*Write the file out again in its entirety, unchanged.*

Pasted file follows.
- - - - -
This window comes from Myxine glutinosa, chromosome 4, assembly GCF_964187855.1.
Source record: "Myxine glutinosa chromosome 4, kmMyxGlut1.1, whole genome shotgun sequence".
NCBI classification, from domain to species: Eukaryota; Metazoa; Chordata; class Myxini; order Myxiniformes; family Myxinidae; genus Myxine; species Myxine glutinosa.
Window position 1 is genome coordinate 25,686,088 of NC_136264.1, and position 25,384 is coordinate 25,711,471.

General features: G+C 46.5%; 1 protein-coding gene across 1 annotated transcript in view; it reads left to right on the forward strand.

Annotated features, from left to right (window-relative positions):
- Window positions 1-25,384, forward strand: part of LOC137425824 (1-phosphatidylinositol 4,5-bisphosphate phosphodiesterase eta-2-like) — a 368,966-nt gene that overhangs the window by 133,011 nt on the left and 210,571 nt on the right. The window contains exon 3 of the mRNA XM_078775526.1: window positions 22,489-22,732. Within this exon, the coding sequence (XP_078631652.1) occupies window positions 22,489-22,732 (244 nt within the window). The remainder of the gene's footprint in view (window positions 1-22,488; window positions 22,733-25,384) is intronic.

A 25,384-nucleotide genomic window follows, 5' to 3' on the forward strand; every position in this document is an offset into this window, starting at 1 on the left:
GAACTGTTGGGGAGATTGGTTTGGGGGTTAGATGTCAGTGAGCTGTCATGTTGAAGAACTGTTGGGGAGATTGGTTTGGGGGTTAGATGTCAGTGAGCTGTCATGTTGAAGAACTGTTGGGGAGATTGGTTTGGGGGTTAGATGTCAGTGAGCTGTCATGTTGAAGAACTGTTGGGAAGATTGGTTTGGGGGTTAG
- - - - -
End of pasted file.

This window comes from Myxine glutinosa, chromosome 4, assembly GCF_964187855.1.
Source record: "Myxine glutinosa chromosome 4, kmMyxGlut1.1, whole genome shotgun sequence".
NCBI classification, from domain to species: Eukaryota; Metazoa; Chordata; class Myxini; order Myxiniformes; family Myxinidae; genus Myxine; species Myxine glutinosa.
Window position 1 is genome coordinate 25,686,088 of NC_136264.1, and position 25,384 is coordinate 25,711,471.

General features: G+C 46.5%; 1 protein-coding gene across 1 annotated transcript in view; it reads left to right on the forward strand.

Annotated features, from left to right (window-relative positions):
- Window positions 1-25,384, forward strand: part of LOC137425824 (1-phosphatidylinositol 4,5-bisphosphate phosphodiesterase eta-2-like) — a 368,966-nt gene that overhangs the window by 133,011 nt on the left and 210,571 nt on the right. The window contains exon 3 of the mRNA XM_078775526.1: window positions 22,489-22,732. Within this exon, the coding sequence (XP_078631652.1) occupies window positions 22,489-22,732 (244 nt within the window). The remainder of the gene's footprint in view (window positions 1-22,488; window positions 22,733-25,384) is intronic.

A 25,384-nucleotide genomic window follows, 5' to 3' on the forward strand; every position in this document is an offset into this window, starting at 1 on the left:
GAACTGTTGGGGAGATTGGTTTGGGGGTTAGATGTCAGTGAGCTGTCATGTTGAAGAACTGTTGGGGAGATTGGTTTGGGGGTTAGATGTCAGTGAGCTGTCATGTTGAAGAACTGTTGGGGAGATTGGTTTGGGGGTTAGATGTCAGTGAGCTGTCATGTTGAAGAACTGTTGGGAAGATTGGTTTGGGGGTTAG